While you can do everything with desktops manually, I’d highly recommend for you to learn the shortcuts. In the long run, this will save you an increadeble amount of time, and you’ll most likely also find the entire desktop-feature more useful.

Create a new Desktop

Creating a new desktop is very easy, no matter if you do it with the shortcut or do it manually. I’d highly suggest to go with the shortcut, as you’ll save A LOT of time with this method in the long run.

Please note that the new desktop will be placed last and NOT to the very right of the one you’re currently at.. If you’re not currently on the last desktop.

Shortcut: CTRL + WINDOWS KEY + D

Manually:

  1. Open Task View (ALT + WINDOWS KEY)

    If you can’t find this button in the taskbar, right click the taskbar and make sure that Show Task View Button is checked.

  2. Click New desktop that you’ll see bottom right on your computer

Switch between Desktops

In this case, both the manual way and the shortcut are very useful.

When you have a maximum of 3 desktops at the same time, I’d suggest going with the shortcut, while if you got more than that, I’d suggest going with the manual way.

Shortcut: CTRL + WINDOWS KEY + LEFT/RIGHT ARROW
(left arrow if you want to go to the desktop that is directly left of the one you’re currently at, right if you want to go to the right one)

Manually:

  1. Click WINDOWS KEY + TAB keys on your keyboard
  2. Select the desktop you want to go to at the list on the bottom by clicking it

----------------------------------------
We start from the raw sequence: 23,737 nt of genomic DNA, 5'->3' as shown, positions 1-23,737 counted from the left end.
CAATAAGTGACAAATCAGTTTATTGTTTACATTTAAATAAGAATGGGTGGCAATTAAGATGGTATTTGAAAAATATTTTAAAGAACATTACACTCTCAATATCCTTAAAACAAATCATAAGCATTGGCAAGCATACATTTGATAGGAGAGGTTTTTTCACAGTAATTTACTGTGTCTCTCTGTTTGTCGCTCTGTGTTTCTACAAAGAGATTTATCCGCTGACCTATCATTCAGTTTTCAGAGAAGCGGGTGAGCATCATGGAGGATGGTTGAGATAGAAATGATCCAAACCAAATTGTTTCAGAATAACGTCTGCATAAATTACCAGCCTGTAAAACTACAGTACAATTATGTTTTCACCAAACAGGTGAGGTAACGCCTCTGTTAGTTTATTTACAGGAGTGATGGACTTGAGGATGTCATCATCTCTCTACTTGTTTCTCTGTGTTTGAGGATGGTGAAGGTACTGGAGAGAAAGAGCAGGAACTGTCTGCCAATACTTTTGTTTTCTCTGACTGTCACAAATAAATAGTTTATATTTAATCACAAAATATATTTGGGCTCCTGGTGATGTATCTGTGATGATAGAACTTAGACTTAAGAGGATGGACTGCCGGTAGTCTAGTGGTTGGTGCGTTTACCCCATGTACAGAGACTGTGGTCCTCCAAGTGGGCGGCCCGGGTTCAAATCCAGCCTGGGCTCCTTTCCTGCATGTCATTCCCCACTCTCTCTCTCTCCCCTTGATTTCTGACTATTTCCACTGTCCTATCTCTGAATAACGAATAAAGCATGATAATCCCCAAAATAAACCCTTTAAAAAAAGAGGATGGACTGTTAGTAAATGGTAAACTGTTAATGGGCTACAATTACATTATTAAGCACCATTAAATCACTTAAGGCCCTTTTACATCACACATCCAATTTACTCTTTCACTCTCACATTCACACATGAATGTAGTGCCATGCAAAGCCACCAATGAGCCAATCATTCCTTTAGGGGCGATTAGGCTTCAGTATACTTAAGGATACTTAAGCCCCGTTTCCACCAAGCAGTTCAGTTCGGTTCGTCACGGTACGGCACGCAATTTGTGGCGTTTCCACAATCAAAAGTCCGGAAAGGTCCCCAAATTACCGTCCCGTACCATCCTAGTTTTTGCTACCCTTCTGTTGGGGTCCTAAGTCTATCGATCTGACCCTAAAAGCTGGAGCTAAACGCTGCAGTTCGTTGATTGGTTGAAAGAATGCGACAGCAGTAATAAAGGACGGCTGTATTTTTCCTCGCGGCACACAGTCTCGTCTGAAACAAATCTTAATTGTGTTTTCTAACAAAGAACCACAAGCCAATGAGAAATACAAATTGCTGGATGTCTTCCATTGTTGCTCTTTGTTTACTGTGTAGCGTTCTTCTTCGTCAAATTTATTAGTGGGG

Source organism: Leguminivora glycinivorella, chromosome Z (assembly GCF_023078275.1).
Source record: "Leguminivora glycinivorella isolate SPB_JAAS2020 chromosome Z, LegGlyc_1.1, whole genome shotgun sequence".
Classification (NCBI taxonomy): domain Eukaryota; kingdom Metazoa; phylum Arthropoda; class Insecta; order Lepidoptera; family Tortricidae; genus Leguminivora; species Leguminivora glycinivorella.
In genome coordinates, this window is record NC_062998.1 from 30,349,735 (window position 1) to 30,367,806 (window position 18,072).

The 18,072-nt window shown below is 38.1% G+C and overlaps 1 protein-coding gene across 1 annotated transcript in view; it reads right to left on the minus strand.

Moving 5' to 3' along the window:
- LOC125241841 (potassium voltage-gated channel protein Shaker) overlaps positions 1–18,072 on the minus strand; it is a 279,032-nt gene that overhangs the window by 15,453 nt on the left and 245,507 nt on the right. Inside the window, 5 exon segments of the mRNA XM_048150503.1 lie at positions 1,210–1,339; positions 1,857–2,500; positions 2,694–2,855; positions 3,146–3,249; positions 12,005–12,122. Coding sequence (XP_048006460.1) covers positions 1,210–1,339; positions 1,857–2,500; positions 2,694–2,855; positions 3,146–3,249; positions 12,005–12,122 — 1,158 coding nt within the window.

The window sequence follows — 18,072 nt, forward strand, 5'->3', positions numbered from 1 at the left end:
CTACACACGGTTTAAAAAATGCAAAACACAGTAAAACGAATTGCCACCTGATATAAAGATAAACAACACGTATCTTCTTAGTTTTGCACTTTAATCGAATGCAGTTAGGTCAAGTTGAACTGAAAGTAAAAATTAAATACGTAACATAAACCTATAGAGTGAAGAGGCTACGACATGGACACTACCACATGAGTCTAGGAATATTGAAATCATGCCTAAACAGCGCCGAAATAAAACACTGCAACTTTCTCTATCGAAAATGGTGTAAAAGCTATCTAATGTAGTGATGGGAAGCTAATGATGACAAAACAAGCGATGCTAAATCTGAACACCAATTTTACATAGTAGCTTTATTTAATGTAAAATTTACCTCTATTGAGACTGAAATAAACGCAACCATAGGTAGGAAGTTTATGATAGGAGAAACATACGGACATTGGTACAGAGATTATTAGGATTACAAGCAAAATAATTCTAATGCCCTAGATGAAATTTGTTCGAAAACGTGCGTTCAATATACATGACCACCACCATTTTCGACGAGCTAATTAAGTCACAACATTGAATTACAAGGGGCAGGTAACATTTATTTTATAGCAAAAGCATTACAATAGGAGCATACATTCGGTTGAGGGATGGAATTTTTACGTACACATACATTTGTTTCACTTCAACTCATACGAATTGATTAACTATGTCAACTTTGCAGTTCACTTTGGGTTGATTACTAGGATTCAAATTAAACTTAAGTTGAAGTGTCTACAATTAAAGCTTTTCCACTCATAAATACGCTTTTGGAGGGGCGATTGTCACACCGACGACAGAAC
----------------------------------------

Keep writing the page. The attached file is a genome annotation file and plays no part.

Close a Desktop

If you want to close down the desktop you’re currently at, use the shortcut, while if you want to close down a specific desktop, or multiple desktops at the same time, use the manual way.

Shortcut: CTRL + WINDOWS KEY + F4

Manually:

  1. Open the Task View with ALT + WINDOWS KEY
  2. Hover over the desktop that you want to close in the list, and you’ll see a X appear at the top of it – click that to close the desktop:

Move Programs to another Desktop

If you got a program open on one desktop and want to move it to another you can of course close it down, change desktop and open it there instead, however, an easier method is to simply move the program directly to the desktop where you want it.

  1. Open the Task View with ALT + WINDOWS KEY
  2. Drag the program you want to move to the desktop you want it on and release it:

That’s the most essential about working with desktops. As I wrote about, the entire idea for this post was to make it as simple as possible for all the non-techy people out there to be able to follow along as easy as possible.

As always, if you have any questions about this post, feel free to write a comment or contact me directly on any of the social networks listed on my profile, and I’ll gladly help you out to become a desktop master! 🙂

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About Daniel Ljungqvist 4 Articles
24-years old Swedish guy with a passion for writing, simple as that really. I try my very best to use that passion to write great and easy-to-follow tutorials and posts for you all to enjoy.